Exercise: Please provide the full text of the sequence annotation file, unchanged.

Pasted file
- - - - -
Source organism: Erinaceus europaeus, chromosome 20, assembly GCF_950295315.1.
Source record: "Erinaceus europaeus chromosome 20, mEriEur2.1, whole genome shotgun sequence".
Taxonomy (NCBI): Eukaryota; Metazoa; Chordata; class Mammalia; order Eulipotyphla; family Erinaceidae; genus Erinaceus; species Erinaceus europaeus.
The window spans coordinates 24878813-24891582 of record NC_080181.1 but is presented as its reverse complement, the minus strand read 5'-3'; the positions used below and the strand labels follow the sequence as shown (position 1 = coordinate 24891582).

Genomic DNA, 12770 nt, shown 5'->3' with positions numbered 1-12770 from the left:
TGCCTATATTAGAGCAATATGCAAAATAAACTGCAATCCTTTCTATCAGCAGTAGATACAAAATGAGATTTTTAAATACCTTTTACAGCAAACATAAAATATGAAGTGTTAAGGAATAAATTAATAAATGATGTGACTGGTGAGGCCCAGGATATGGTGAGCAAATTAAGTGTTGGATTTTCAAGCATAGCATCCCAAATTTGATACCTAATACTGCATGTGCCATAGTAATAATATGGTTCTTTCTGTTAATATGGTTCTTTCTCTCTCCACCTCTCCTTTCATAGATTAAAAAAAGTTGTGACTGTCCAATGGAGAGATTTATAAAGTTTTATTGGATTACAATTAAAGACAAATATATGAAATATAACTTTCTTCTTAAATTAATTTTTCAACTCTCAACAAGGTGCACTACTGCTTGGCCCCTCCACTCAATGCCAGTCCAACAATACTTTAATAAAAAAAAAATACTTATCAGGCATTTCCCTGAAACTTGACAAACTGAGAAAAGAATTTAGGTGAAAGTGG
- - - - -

Source organism: Erinaceus europaeus, chromosome 20, assembly GCF_950295315.1.
Source record: "Erinaceus europaeus chromosome 20, mEriEur2.1, whole genome shotgun sequence".
Taxonomy (NCBI): Eukaryota; Metazoa; Chordata; class Mammalia; order Eulipotyphla; family Erinaceidae; genus Erinaceus; species Erinaceus europaeus.
The window spans coordinates 24878813-24891582 of record NC_080181.1 but is presented as its reverse complement, the minus strand read 5'-3'; the positions used below and the strand labels follow the sequence as shown (position 1 = coordinate 24891582).

Genomic DNA, 12770 nt, shown 5'->3' with positions numbered 1-12770 from the left:
TGCCTATATTAGAGCAATATGCAAAATAAACTGCAATCCTTTCTATCAGCAGTAGATACAAAATGAGATTTTTAAATACCTTTTACAGCAAACATAAAATATGAAGTGTTAAGGAATAAATTAATAAATGATGTGACTGGTGAGGCCCAGGATATGGTGAGCAAATTAAGTGTTGGATTTTCAAGCATAGCATCCCAAATTTGATACCTAATACTGCATGTGCCATAGTAATAATATGGTTCTTTCTGTTAATATGGTTCTTTCTCTCTCCACCTCTCCTTTCATAGATTAAAAAAAGTTGTGACTGTCCAATGGAGAGATTTATAAAGTTTTATTGGATTACAATTAAAGACAAATATATGAAATATAACTTTCTTCTTAAATTAATTTTTCAACTCTCAACAAGGTGCACTACTGCTTGGCCCCTCCACTCAATGCCAGTCCAACAATACTTTAATAAAAAAAAAATACTTATCAGGCATTTCCCTGAAACTTGACAAACTGAGAAAAGAATTTAGGTGAAAGTGG